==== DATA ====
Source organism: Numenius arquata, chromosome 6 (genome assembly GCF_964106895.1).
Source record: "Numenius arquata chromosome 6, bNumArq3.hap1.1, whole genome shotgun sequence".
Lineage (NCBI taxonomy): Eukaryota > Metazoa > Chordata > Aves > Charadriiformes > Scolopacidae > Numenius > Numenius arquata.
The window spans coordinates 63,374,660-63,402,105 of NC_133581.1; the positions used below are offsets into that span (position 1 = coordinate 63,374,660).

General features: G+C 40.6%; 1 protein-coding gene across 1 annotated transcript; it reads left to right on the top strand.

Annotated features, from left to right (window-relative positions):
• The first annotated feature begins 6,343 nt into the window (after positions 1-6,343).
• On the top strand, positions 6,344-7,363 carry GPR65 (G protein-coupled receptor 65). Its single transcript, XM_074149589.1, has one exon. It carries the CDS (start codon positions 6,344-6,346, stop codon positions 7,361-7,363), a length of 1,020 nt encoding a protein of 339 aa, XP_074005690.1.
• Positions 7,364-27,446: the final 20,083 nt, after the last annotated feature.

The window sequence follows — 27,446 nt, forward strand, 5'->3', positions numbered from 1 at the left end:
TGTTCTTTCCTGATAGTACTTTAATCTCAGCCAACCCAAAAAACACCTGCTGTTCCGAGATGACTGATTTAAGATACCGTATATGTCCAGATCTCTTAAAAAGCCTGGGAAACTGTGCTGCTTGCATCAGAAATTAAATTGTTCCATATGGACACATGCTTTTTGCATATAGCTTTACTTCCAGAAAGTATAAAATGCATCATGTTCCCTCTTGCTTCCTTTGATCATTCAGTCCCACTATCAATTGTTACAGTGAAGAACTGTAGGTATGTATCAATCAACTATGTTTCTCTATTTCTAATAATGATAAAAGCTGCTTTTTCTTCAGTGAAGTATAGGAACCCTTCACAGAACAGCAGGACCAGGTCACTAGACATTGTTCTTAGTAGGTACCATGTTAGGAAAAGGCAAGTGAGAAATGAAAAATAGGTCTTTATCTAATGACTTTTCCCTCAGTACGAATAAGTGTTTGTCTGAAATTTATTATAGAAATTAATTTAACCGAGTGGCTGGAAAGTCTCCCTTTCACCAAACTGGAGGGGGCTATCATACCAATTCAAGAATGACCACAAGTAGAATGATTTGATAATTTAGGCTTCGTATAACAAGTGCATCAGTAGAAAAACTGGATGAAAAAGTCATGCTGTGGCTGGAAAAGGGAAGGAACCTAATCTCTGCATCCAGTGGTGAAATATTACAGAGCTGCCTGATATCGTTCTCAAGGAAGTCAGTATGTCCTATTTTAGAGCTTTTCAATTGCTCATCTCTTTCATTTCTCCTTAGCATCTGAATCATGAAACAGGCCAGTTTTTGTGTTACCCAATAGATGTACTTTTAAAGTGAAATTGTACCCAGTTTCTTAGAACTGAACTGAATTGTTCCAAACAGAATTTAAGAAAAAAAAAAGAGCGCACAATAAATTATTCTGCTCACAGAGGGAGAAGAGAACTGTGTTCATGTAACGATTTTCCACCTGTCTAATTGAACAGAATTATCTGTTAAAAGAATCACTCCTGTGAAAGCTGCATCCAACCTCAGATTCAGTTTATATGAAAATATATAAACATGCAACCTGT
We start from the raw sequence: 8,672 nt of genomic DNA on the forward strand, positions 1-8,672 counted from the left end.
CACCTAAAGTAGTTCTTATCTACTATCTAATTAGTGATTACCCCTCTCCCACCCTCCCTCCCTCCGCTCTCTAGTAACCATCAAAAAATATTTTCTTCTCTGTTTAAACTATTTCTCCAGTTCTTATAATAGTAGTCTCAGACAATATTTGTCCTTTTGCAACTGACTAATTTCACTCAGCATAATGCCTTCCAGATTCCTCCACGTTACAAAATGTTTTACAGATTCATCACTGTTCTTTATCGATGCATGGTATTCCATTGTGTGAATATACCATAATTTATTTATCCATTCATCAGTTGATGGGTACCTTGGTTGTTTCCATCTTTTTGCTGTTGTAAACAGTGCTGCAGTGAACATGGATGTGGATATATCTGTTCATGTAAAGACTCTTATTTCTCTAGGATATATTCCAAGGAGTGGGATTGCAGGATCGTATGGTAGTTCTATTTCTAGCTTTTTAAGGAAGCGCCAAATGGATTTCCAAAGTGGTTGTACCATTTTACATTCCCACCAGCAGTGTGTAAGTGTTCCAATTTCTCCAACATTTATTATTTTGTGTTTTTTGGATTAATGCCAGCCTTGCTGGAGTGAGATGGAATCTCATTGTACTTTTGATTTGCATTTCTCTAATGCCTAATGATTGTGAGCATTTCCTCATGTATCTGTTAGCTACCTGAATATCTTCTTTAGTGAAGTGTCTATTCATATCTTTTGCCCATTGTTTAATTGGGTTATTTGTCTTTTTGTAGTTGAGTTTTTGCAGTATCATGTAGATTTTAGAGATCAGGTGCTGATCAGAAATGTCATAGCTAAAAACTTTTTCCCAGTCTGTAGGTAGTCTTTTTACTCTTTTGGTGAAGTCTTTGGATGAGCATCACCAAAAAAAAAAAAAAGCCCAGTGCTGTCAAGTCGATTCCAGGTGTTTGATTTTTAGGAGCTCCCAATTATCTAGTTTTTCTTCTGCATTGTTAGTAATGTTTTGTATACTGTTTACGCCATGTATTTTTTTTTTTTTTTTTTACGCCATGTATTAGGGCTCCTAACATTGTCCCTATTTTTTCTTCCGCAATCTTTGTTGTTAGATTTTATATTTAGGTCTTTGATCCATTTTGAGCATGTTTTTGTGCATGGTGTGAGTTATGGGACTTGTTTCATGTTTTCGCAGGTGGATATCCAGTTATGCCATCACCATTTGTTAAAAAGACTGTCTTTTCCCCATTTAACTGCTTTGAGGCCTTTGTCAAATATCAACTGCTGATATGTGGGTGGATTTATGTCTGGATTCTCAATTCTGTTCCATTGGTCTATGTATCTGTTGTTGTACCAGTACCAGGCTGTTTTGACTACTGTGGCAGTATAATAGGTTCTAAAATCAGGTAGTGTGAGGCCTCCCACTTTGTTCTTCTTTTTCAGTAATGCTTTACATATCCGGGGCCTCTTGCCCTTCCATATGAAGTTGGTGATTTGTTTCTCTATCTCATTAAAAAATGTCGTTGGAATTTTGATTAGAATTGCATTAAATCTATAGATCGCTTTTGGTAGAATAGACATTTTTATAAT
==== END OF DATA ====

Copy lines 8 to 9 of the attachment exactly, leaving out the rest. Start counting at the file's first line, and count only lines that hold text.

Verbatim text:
• On the top strand, positions 6,344-7,363 carry GPR65 (G protein-coupled receptor 65). Its single transcript, XM_074149589.1, has one exon. It carries the CDS (start codon positions 6,344-6,346, stop codon positions 7,361-7,363), a length of 1,020 nt encoding a protein of 339 aa, XP_074005690.1.
• Positions 7,364-27,446: the final 20,083 nt, after the last annotated feature.